If your bank calls you, even if the phone number is legit, don’t verify ANYTHING, call them back first

by iandouglas

Got a call today from my bank (caller ID confirmed) saying they’d seen fraud on my ATM card (telling me the last 4 digits of my ATM card) at a Walmart in Florida.

I live in Colorado. Of course that wouldn’t be me, and yes I do have the ATM card in my possession. They never asked for the full card number.

While they put me on a brief hold to verify something, I did a reverse lookup on the phone number, it DID match my bank. They sent me an SMS code to verify over the phone, the shortcode of the sending number ALSO matched my bank’s SMS shortcode.

Figured everything was legit, gave them my home address to ship me my new card. They put me back on hold “to talk to a manager” to waive an additional fee to expedite sending the card.

But it was NOT my bank.

While they put me on that second hold they withdrew almost $1,000 in small increments at an ATM in California. (again, I live in Colorado)

I hung up, *I* called my bank, they verified they did NOT call me, had no record of possible fraud in Florida but that the six ATM withdrawals in California DID flag as fraud.

I happened to record the phone call of the “bank” calling me, so I’m sending the phone recordings to my *actual* bank.

Meanwhile I have to wait 10 days to get the $1,000 back. Yay.

Thank goodness for things like an emergency fund, so the lack of the cash doesn’t hurt, but still a major nuisance.

Quick edit: Thanks for the incoming messages about this and the genuine support. Many have had similar experiences, and I posted this as a reminder to all that you should always call your bank yourself to verify anything, never verify anything on an incoming call.

EDIT for clarification from several comment conversations:

Here’s what likely happened: they spoofed my bank’s phone number, asked me where I wanted the new ATM card shipped thus I verified my mailing address. They followed my bank’s verification playbook and said they were sending me a verification code via SMS, which I then relayed. What was very likely happening on another phone line was they were social-engineering my bank, pretending to be me, verified my mailing address, verified the SMS code which I relayed to them, and likely changed my ATM card PIN so they could withdraw cash. Even down to my bank charging a fee for rushing a new card and waiving the fee in case of fraud. This was a VERY clever social engineering feat.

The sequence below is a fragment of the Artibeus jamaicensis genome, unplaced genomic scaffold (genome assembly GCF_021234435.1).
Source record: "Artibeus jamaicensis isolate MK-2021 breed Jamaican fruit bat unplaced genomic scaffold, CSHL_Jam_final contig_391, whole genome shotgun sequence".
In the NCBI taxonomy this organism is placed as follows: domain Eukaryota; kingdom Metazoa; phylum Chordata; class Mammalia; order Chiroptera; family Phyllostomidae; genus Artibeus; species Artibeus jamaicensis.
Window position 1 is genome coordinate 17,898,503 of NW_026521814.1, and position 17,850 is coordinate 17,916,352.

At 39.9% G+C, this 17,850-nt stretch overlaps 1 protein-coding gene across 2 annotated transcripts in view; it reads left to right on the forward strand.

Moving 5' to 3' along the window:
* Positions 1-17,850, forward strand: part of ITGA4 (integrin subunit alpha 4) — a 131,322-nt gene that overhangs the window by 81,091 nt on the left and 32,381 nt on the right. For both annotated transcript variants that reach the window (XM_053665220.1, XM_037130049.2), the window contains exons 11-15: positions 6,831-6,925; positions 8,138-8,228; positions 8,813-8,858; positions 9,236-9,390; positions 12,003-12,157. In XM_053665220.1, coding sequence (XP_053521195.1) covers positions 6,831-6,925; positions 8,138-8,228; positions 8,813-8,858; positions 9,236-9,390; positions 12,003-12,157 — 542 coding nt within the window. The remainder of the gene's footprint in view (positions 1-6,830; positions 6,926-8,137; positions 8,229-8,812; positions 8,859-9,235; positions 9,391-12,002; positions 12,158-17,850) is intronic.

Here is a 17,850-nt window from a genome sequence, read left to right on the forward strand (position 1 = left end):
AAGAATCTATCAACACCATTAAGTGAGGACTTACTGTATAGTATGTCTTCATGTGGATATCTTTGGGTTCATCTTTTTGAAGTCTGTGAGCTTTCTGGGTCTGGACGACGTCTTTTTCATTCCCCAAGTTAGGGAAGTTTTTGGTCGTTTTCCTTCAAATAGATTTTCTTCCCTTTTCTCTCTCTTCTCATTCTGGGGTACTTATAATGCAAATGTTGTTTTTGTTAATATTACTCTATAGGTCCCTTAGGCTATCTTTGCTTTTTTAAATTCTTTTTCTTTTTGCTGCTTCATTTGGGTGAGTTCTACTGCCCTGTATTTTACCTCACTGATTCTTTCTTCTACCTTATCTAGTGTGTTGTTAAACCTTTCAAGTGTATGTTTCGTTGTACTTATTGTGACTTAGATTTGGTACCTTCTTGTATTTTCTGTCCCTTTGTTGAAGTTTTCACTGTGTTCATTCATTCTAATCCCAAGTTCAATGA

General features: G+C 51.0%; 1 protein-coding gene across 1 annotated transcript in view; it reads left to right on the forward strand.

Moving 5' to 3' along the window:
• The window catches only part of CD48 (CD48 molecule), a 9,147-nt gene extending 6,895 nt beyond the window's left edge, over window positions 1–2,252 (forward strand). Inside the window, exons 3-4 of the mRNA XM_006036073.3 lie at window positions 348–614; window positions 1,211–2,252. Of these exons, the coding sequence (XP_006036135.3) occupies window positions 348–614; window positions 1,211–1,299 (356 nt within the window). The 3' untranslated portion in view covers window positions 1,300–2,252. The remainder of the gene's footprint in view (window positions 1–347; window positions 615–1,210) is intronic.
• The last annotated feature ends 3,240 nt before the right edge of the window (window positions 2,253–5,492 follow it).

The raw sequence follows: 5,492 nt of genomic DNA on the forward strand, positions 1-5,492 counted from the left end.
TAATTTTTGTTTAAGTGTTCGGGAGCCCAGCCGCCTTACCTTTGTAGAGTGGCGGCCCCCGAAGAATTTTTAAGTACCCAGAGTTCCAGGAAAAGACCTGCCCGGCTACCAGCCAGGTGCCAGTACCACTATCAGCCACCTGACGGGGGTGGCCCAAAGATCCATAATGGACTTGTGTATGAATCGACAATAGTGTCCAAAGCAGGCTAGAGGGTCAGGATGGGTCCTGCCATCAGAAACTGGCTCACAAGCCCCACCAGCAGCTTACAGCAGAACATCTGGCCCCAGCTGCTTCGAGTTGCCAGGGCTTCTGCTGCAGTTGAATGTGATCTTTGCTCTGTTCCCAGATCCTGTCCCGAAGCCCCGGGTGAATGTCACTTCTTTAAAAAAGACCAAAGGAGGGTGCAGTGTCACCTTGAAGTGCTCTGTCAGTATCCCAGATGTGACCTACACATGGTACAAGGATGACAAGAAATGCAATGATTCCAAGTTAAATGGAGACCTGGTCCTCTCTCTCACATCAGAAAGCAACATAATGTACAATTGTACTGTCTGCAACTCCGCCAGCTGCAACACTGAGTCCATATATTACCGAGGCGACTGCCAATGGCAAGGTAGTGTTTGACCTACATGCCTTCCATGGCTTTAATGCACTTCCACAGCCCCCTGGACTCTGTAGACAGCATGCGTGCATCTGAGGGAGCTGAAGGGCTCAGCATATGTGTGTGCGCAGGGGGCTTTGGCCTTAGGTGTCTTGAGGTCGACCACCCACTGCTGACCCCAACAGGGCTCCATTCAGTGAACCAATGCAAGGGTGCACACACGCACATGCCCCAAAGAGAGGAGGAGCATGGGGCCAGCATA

ALSO an important note: there are tons of apps out there which can record phone calls, but the legality of this depends on where you live AND the location where the person/business on the other end of the call are located. One comment has a link to a lawsuit where the second party was NOT in a one-party-consent state, which makes recording a phone call illegal. Always tell your caller that you’re recording the call. I miss being on Google Voice that could play a message that you were recording the call etc..

Friendly reminder of the day (besides drink more water, go out and enjoy some sunshine, and be nice to one another)

If someone calls, claiming to be your bank, never verify any information even if everything like phone numbers and SMS seem to match. Thank them for the alert, and tell them that you’ll call THEM right back. Do not provide any information to them!

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